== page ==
Thursday, January 30, 2014

House Education Reform Subcommittee: A-F grading, school calendar and electronic textbooks

This morning the House Education Reform Subcommittee met to discuss a variety of bills ranging from A-F school grading and electronic textbooks to local control of the school calendar.

HB318 (Kory) would abolish the A-F grading system. This bill was laid on the table and will not move forward. Additionally HB553 (Krupicka) would change A-F grading from a single letter grade to five letter grades starting in the 2015-2016 school year . This bill was laid on the table. HB618 (Mason) would delay A-F grading for three years and HB1262 (Miller)would delay A-F for three year and outlined factors that needed to be included in the grades. Both of these bills were tabled. However, HB1229 (Landes) was reported from the subcommittee. This bill delays the A-F grading system from October 1, 2014 to October 1, 2015 unanimously passed the subcommittee.

There were several local control of the school calendar bills again this year. HB35, HB42, and HB386 were all tabled and rolled into HB333. HB333 makes local school boards responsible for setting the school calendar and determining the opening date of the school year. Additionally, HB577 was reported. This legislation is different than most of the school calendar bills. It will allow a division Superintendent and local school board to set the school calendar for any school within the division that has failed to achieve full accreditation status or any division if more than 15 percent of the schools within the division failed to achieve full accreditation status. HB610 was reported by the subcommittee. It will allow a local school board to set their school calendar and opening date. However, the division must close schools from the Thursday before through Labor Day or Friday before through the Tuesday after Labor Day. Finally, HB34 was tabled by the subcommittee. This bill would prohibit high schools from starting programs of instruction prior to 8:00a.m.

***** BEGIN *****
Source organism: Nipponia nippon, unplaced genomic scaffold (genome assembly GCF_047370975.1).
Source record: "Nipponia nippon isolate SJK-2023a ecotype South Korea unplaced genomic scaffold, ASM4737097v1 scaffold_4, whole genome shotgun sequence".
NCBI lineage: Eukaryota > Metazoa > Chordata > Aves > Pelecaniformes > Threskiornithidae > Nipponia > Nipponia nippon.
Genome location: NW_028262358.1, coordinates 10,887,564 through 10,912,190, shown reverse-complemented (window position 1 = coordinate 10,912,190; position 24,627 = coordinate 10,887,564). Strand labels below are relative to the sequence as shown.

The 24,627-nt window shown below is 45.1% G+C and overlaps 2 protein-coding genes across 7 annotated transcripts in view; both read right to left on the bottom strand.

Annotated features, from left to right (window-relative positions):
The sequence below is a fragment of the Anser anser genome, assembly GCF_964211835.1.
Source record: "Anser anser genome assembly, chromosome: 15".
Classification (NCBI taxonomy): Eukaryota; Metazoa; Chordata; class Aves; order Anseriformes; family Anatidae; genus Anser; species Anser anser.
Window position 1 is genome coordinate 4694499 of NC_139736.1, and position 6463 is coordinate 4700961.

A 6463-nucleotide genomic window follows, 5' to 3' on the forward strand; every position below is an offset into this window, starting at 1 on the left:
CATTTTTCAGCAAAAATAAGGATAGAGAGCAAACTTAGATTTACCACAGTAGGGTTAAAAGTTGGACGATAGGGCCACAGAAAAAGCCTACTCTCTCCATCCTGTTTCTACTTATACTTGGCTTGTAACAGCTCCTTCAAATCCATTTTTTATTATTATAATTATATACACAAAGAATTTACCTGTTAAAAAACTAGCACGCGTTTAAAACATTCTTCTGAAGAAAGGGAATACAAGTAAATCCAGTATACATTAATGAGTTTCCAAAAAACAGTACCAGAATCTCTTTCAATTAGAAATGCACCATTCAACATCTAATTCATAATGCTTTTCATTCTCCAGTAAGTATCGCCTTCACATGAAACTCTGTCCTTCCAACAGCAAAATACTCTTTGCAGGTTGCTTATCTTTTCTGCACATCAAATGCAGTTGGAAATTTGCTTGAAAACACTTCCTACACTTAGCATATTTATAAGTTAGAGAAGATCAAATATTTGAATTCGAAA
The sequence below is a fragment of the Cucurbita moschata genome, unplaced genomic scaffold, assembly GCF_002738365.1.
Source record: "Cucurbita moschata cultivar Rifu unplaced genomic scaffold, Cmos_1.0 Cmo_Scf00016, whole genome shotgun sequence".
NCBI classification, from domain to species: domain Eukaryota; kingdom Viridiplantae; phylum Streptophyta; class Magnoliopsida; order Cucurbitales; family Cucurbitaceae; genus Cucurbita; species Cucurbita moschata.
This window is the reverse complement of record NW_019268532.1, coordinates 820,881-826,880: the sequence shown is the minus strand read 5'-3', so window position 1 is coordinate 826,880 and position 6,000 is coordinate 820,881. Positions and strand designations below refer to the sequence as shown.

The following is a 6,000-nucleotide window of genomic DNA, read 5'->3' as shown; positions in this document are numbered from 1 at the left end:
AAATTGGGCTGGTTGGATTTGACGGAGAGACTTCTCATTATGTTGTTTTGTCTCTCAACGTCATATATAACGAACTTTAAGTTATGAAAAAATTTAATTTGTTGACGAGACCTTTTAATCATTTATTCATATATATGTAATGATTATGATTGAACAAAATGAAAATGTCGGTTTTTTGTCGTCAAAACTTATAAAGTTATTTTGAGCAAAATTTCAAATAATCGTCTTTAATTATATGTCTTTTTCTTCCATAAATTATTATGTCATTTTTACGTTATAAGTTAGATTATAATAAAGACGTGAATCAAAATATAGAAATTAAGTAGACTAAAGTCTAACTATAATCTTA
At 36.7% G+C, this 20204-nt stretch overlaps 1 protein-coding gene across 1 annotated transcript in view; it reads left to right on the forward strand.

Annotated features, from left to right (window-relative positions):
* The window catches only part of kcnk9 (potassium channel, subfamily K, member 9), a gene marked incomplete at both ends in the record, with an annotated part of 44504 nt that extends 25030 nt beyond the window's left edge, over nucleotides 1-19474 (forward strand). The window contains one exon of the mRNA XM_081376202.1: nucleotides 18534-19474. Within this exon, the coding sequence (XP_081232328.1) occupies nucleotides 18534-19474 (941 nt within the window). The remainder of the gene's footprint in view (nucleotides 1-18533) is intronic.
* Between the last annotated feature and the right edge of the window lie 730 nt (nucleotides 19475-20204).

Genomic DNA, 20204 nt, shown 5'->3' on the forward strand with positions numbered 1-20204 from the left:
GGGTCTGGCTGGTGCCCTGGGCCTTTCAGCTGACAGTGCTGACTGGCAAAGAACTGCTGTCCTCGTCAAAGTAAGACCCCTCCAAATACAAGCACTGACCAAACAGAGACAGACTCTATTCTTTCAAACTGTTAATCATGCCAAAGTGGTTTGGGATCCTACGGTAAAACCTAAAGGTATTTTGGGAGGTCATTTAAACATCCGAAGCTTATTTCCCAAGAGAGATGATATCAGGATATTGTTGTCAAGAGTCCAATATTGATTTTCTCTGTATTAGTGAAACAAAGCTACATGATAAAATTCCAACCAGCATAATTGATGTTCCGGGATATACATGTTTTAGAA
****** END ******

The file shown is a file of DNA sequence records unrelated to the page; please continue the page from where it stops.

There were two bills dealing with electronic textbooks, HB742 patroned by Delegate Kory and HB936 patroned by Delegate Surovell. HB742 requires that all local school board’s textbook contracts and purchase orders include printed textbooks, printed textbooks with electronic files or electronic textbooks version in grades kindergarten through grade 12. Currently it is only required in grades 6 through 12. Additionally, it requires the Department of Education to report annually to General Assembly on the level of broadband connectivity of each local school board and the ability for each student to access electronic textbooks at school and at home. HB936 prohibits school boards from using electronic textbooks in their residence unless the school board adopts a plan to ensure that by July 1, 2017 every student will have access to a personal computing device and access to the internet. Both HB742 and HB936 were carried over for the year for the committee to discuss in the interim.